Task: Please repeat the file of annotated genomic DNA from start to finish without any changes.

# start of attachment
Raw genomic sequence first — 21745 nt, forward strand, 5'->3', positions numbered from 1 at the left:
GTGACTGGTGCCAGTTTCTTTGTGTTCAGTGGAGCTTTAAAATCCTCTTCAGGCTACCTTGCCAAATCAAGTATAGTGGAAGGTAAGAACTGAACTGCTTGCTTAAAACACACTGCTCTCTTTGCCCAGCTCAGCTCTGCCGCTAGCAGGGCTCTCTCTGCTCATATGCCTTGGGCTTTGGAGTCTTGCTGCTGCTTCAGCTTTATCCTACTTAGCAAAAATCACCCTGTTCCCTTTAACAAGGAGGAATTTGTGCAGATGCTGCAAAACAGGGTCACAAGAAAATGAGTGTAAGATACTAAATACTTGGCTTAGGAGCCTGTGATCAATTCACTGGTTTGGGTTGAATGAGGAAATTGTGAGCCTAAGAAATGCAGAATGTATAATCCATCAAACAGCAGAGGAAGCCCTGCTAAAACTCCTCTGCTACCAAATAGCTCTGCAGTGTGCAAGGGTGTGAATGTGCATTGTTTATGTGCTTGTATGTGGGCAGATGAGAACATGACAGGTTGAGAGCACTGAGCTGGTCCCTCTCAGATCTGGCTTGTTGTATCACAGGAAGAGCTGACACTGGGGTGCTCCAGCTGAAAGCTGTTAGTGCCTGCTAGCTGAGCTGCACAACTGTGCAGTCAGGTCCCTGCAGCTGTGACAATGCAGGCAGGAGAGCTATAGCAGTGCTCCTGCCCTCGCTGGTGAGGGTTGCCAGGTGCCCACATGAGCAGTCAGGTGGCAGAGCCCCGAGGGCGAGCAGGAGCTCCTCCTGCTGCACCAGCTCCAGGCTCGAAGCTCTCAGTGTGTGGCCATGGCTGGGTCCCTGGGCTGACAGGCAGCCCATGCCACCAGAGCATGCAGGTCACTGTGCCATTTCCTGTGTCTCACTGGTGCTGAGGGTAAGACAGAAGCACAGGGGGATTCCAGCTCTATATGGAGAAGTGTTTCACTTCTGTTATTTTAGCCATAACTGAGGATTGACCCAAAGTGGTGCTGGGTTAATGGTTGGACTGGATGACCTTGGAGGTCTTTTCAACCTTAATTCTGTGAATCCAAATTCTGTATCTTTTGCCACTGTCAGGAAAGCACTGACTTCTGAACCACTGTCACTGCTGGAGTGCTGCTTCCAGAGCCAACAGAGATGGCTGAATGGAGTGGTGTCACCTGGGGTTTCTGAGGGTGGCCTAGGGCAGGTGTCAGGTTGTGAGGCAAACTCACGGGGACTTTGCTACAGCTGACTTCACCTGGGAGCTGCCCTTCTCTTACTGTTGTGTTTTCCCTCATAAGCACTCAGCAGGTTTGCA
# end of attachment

Raw genomic sequence first — 21745 nt, forward strand, 5'->3', positions numbered from 1 at the left:
GTGACTGGTGCCAGTTTCTTTGTGTTCAGTGGAGCTTTAAAATCCTCTTCAGGCTACCTTGCCAAATCAAGTATAGTGGAAGGTAAGAACTGAACTGCTTGCTTAAAACACACTGCTCTCTTTGCCCAGCTCAGCTCTGCCGCTAGCAGGGCTCTCTCTGCTCATATGCCTTGGGCTTTGGAGTCTTGCTGCTGCTTCAGCTTTATCCTACTTAGCAAAAATCACCCTGTTCCCTTTAACAAGGAGGAATTTGTGCAGATGCTGCAAAACAGGGTCACAAGAAAATGAGTGTAAGATACTAAATACTTGGCTTAGGAGCCTGTGATCAATTCACTGGTTTGGGTTGAATGAGGAAATTGTGAGCCTAAGAAATGCAGAATGTATAATCCATCAAACAGCAGAGGAAGCCCTGCTAAAACTCCTCTGCTACCAAATAGCTCTGCAGTGTGCAAGGGTGTGAATGTGCATTGTTTATGTGCTTGTATGTGGGCAGATGAGAACATGACAGGTTGAGAGCACTGAGCTGGTCCCTCTCAGATCTGGCTTGTTGTATCACAGGAAGAGCTGACACTGGGGTGCTCCAGCTGAAAGCTGTTAGTGCCTGCTAGCTGAGCTGCACAACTGTGCAGTCAGGTCCCTGCAGCTGTGACAATGCAGGCAGGAGAGCTATAGCAGTGCTCCTGCCCTCGCTGGTGAGGGTTGCCAGGTGCCCACATGAGCAGTCAGGTGGCAGAGCCCCGAGGGCGAGCAGGAGCTCCTCCTGCTGCACCAGCTCCAGGCTCGAAGCTCTCAGTGTGTGGCCATGGCTGGGTCCCTGGGCTGACAGGCAGCCCATGCCACCAGAGCATGCAGGTCACTGTGCCATTTCCTGTGTCTCACTGGTGCTGAGGGTAAGACAGAAGCACAGGGGGATTCCAGCTCTATATGGAGAAGTGTTTCACTTCTGTTATTTTAGCCATAACTGAGGATTGACCCAAAGTGGTGCTGGGTTAATGGTTGGACTGGATGACCTTGGAGGTCTTTTCAACCTTAATTCTGTGAATCCAAATTCTGTATCTTTTGCCACTGTCAGGAAAGCACTGACTTCTGAACCACTGTCACTGCTGGAGTGCTGCTTCCAGAGCCAACAGAGATGGCTGAATGGAGTGGTGTCACCTGGGGTTTCTGAGGGTGGCCTAGGGCAGGTGTCAGGTTGTGAGGCAAACTCACGGGGACTTTGCTACAGCTGACTTCACCTGGGAGCTGCCCTTCTCTTACTGTTGTGTTTTCCCTCATAAGCACTCAGCAGGTTTGCA